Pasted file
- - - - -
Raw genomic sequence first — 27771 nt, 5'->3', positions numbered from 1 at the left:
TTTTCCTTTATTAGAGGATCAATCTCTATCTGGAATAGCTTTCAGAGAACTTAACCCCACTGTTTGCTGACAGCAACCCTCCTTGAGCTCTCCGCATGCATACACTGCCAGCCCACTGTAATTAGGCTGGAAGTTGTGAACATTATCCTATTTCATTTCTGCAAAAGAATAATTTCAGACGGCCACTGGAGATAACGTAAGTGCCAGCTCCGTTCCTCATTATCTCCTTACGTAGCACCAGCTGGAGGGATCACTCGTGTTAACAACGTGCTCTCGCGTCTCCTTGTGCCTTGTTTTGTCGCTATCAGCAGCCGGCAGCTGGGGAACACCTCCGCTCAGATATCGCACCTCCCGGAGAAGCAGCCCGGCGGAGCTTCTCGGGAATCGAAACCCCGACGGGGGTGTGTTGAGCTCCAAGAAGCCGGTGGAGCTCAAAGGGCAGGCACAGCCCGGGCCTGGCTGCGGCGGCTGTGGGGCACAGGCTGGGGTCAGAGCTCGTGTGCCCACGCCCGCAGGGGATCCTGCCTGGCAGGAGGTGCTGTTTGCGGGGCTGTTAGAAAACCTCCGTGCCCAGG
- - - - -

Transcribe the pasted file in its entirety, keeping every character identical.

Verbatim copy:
Raw genomic sequence first — 27771 nt, 5'->3', positions numbered from 1 at the left:
TTTTCCTTTATTAGAGGATCAATCTCTATCTGGAATAGCTTTCAGAGAACTTAACCCCACTGTTTGCTGACAGCAACCCTCCTTGAGCTCTCCGCATGCATACACTGCCAGCCCACTGTAATTAGGCTGGAAGTTGTGAACATTATCCTATTTCATTTCTGCAAAAGAATAATTTCAGACGGCCACTGGAGATAACGTAAGTGCCAGCTCCGTTCCTCATTATCTCCTTACGTAGCACCAGCTGGAGGGATCACTCGTGTTAACAACGTGCTCTCGCGTCTCCTTGTGCCTTGTTTTGTCGCTATCAGCAGCCGGCAGCTGGGGAACACCTCCGCTCAGATATCGCACCTCCCGGAGAAGCAGCCCGGCGGAGCTTCTCGGGAATCGAAACCCCGACGGGGGTGTGTTGAGCTCCAAGAAGCCGGTGGAGCTCAAAGGGCAGGCACAGCCCGGGCCTGGCTGCGGCGGCTGTGGGGCACAGGCTGGGGTCAGAGCTCGTGTGCCCACGCCCGCAGGGGATCCTGCCTGGCAGGAGGTGCTGTTTGCGGGGCTGTTAGAAAACCTCCGTGCCCAGG